Saturday, 30 September 2017

Review: Mort by Terry Pratchett

Mort is a short and hilarious romp through Terry Pratchett's Discworld featuring:

  •  Mort, a teenager whom no one except Death wants to hire as an apprentice and whose name people find it impossible to remember
  • Death, the reaper tasked with transporting important people to the afterlife and who's very confused by the mortal concept of fun
  • Death's daughter 
  • an unkempt magician
  • an obstinate Princess. 

After a dispiriting day of waiting in vain to be hired at the town hiring fair, Mortimer is just getting ready to trudge home from the town square when Death appears looking for an apprentice. Mort's father is a bit confused, but after making sure that it's a job with good employment prospects that'll make a good contributing member of society of Mort, off Mort goes to Death's home outside Time. 

386372The plot essentially consists of Mort taking a few people to the afterlife and then making a big mistake when he tries to save a princess he has a crush on and manages to create a hole in the fabric of reality itself. Hijinks ensue.

The plot, while perfectly serviceable, definitely isn't the main draw of this book -- the writing is just hilarious. Whether it's:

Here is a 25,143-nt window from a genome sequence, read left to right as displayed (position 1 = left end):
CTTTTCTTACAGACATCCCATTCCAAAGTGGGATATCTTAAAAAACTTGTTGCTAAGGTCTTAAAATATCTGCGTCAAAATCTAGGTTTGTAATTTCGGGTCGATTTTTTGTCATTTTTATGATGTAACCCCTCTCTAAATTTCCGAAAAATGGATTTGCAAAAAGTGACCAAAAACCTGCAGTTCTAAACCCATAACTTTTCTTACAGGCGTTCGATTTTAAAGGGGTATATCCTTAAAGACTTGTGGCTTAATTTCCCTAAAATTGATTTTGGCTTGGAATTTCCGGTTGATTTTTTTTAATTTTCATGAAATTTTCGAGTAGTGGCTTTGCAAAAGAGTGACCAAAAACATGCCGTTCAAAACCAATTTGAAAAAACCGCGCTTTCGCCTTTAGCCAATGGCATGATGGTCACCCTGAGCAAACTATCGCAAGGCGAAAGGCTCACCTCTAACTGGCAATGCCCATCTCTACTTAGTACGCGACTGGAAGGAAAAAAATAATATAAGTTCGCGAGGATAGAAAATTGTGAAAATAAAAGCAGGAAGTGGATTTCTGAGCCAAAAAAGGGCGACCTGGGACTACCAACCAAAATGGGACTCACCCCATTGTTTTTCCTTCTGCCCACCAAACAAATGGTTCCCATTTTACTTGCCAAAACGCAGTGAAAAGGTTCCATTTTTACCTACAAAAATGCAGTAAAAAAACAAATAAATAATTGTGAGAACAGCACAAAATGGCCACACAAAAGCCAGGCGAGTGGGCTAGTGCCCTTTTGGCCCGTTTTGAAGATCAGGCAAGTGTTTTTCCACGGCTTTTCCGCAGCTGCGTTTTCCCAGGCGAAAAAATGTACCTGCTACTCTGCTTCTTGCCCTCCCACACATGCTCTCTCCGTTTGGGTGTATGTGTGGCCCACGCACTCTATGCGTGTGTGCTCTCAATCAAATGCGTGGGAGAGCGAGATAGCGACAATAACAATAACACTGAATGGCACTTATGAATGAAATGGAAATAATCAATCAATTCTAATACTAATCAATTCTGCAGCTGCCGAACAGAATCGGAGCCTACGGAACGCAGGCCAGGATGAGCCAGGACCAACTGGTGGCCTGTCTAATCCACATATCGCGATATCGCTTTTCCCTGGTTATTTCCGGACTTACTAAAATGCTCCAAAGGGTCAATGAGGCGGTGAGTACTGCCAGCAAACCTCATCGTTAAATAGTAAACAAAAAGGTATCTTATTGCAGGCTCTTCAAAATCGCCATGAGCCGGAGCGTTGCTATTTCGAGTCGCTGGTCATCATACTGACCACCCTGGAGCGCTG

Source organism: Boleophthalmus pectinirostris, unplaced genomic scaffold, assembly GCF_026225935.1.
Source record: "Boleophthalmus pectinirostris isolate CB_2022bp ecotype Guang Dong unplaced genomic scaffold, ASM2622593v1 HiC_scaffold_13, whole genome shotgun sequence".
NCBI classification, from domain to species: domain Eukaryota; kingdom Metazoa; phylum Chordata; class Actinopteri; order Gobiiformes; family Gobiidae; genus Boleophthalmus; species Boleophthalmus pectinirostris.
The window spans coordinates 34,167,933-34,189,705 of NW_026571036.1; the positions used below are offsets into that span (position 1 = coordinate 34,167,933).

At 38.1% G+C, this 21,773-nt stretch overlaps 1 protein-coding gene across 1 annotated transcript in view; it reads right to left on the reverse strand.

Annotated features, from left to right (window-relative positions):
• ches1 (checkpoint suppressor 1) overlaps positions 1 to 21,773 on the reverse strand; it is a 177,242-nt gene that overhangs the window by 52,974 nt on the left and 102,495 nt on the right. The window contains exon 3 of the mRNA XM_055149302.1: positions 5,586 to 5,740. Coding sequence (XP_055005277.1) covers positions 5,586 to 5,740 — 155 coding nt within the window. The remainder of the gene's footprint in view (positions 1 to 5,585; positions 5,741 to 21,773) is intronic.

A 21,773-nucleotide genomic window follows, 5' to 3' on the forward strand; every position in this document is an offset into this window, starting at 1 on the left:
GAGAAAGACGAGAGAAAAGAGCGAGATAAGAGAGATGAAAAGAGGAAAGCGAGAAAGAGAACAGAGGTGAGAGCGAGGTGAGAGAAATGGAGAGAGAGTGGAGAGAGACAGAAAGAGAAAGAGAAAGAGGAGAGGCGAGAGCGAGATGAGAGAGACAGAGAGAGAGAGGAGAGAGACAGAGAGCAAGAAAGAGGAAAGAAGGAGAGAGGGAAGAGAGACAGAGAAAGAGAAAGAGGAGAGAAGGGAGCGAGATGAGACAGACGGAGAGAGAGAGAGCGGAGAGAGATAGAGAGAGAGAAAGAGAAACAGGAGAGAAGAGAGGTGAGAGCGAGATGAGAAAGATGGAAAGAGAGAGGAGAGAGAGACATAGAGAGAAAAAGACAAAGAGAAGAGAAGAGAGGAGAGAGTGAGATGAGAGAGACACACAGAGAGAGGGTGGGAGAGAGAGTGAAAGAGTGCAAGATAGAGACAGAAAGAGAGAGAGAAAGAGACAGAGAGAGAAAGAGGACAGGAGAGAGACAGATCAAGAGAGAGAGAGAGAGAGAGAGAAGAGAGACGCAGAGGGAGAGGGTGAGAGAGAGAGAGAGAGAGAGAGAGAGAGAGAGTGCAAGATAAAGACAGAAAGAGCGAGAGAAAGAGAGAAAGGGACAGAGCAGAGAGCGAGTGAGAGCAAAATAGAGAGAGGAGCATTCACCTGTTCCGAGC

Pratchett just has incredible voice, and so his very-involved-narrator role works really well. 

"“Well,----me,” he said. “A----ing wizard. I hate----ing wizards!” “You shouldn’t----them, then,” muttered one of his henchmen, effortlessly pronouncing a row of dashes.” 

The worldbuilding of Mort doesn't really stand up to rigorous scrutiny, which is fine. This is lampooned by Pratchett a few times, when he says that he has no ambition of creating a consistent Discworld and is perfectly happy for the rules of magic/physics to be different in different places, and when a plothole is explained away by Death telling Mort not to rely so much on mathematics. He also explains people not being shocked by the appearance of Death/Death's apprentice or not seeing them as 'people see what they expect to see'. 

Some quotes (not even necessarily the best ones honestly, just the ones I could find, which are still great...)

[Quotes are from here or Goodreads Quotes]

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